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BABY DODDS! "The Baby Dodds Story as told to Larry Gara"<BR>First Edition Signed by Larry Gara in 1959 (year of publication and shortly after Dodds' death)<BR>SOLD!

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First edition, paperback (to my knowledge this book was never printed in hardback form), 1959. This book was published right after the death of Baby Dodds, so you won't find a copy signed by Dodds. Larry Gara has signed and inscribed it in the year of its publication as follows:

'For Frances Reitmeyer/ - with all good wishes/ Larry Gara/ June 23, 1959'

Dodds was easily the most important and influential drummer in early traditional jazz. The following short bio notes by Scott Yanow of the All Music Guide are reprinted here with Scott's kind permission:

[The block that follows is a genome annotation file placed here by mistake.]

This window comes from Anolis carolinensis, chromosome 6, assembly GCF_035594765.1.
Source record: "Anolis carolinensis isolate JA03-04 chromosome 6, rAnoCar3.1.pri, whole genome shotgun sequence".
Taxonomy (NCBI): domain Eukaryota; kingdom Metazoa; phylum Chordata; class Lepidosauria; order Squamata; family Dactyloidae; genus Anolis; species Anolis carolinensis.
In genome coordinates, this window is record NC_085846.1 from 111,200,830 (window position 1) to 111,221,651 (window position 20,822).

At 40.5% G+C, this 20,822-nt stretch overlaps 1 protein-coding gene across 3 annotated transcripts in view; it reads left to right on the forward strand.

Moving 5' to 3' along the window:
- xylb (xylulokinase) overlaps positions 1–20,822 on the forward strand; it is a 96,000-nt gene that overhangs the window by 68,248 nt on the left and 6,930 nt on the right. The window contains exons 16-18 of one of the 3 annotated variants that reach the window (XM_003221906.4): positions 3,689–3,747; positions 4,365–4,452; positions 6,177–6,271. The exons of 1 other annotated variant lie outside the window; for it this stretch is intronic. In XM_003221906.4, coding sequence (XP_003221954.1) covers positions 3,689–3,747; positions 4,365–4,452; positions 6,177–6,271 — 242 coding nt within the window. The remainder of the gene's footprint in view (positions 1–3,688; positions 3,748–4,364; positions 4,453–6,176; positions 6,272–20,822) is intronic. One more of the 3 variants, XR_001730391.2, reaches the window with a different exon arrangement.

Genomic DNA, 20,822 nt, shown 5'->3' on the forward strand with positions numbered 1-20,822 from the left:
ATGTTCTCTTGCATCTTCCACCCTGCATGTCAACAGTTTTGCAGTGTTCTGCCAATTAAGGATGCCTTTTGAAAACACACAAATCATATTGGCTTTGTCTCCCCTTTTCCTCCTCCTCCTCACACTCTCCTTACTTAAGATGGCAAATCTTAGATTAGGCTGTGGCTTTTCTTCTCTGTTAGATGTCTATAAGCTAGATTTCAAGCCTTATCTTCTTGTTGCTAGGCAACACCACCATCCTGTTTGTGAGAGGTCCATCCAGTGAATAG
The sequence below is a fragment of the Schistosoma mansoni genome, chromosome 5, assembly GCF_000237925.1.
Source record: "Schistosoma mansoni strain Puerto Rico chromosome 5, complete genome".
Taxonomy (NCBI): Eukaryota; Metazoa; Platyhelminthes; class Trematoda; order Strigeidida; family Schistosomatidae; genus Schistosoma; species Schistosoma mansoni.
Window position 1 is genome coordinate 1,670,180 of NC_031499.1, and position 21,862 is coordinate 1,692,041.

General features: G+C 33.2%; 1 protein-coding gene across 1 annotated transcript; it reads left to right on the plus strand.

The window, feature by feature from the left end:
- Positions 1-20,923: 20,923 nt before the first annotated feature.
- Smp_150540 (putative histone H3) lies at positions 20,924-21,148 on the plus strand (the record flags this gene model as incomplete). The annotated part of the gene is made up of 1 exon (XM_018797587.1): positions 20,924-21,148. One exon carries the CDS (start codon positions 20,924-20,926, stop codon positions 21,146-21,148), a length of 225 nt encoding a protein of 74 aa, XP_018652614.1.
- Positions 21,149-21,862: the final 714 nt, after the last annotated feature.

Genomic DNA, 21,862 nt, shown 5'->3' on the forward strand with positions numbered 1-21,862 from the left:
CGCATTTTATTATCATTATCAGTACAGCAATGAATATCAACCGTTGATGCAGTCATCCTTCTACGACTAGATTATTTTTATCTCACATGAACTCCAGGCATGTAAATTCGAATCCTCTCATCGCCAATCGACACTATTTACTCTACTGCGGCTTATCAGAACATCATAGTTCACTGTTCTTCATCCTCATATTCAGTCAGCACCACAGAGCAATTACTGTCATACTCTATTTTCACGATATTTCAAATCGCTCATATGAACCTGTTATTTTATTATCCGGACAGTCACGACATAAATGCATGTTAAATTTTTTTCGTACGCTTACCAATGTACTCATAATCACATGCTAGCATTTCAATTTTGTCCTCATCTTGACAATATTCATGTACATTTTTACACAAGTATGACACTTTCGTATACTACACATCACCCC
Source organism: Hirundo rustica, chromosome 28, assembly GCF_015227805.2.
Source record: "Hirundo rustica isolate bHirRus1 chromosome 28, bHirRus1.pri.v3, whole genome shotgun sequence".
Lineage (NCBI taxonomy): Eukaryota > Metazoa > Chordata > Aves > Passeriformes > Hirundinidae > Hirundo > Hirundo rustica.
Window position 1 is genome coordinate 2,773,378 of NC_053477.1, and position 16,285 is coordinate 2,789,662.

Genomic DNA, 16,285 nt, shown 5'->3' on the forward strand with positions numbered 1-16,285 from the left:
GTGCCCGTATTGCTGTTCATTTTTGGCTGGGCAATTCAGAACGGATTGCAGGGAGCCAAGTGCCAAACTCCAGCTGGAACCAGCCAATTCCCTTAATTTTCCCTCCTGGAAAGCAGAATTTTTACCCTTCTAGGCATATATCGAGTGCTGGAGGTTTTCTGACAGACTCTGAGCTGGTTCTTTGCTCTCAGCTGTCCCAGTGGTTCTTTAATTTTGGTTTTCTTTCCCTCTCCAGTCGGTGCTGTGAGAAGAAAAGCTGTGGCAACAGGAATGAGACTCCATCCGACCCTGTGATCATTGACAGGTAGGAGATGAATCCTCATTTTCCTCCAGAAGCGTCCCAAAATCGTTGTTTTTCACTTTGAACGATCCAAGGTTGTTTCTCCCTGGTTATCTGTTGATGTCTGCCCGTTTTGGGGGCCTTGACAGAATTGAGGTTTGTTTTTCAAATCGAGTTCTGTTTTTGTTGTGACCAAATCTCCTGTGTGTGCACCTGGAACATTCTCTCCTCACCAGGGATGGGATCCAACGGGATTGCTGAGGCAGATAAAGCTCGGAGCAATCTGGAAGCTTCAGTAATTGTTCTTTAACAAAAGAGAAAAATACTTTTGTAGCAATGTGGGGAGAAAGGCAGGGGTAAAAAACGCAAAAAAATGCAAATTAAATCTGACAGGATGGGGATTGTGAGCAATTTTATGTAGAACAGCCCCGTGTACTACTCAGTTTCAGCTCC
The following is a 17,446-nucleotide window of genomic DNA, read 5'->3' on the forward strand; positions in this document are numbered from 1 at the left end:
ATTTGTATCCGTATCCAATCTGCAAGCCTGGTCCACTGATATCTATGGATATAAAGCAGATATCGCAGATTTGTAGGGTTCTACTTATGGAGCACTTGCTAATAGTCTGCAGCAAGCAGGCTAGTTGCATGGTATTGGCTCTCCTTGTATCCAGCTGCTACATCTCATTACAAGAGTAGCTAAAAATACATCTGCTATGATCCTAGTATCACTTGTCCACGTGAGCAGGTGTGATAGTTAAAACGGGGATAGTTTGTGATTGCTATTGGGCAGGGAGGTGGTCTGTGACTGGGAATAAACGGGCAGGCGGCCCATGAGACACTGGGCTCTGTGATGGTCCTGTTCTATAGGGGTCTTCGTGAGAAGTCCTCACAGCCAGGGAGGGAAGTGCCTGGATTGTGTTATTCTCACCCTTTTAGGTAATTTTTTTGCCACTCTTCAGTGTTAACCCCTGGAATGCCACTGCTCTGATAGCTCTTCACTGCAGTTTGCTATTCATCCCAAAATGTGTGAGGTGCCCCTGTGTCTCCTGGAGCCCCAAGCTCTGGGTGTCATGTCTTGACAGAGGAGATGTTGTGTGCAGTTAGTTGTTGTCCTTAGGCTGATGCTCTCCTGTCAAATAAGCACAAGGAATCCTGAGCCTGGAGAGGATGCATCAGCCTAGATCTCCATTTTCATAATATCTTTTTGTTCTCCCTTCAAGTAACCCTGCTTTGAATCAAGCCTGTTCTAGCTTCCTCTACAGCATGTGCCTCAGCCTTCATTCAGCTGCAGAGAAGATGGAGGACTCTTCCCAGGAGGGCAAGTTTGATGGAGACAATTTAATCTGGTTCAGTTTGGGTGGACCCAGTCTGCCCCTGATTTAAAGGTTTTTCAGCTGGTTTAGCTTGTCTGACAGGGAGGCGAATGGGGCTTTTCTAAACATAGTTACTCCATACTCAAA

Arguably the first important jazz drummer, Baby Dodds was one of the earliest to vary his patterns during a performance; a strong example of his adventurous style can be heard on a trio performance (with Jelly Roll Morton and Baby's brother Johnny) of "Wolverine Blues" in 1927. A major influence on Gene Krupa, Dodds worked in New Orleans with Willie Hightower, Bunk Johnson, Oscar Celestin and others and played with Fate Marable's riverboat band in 1918. He joined King Oliver in San Francisco in 1922 and settled in Chicago the following year. In addition to recording with Oliver's classic Creole Jazz Band, Dodds was an important part of sessions led by Jelly Roll Morton and Louis Armstrong's Hot Seven. He remained in Chicago for decades, performing and recording regularly with his brother Johnny Dodds until the clarinetist's death in 1940. During the traditional jazz revival, Baby played with Jimmie Noone, Sidney Bechet, Bunk Johnson and Art Hodes, appeared on the This Is Jazz radio broadcasts of 1947 and visited Europe with Mezz Mezzrow the following year. During 1945-46 he recorded the first unaccompanied drum solos. Despite ill health in the 1950s, Baby Dodds kept playing until two years before his death; his memoirs are well worth reading. -- Scott Yanow, All Music Guide

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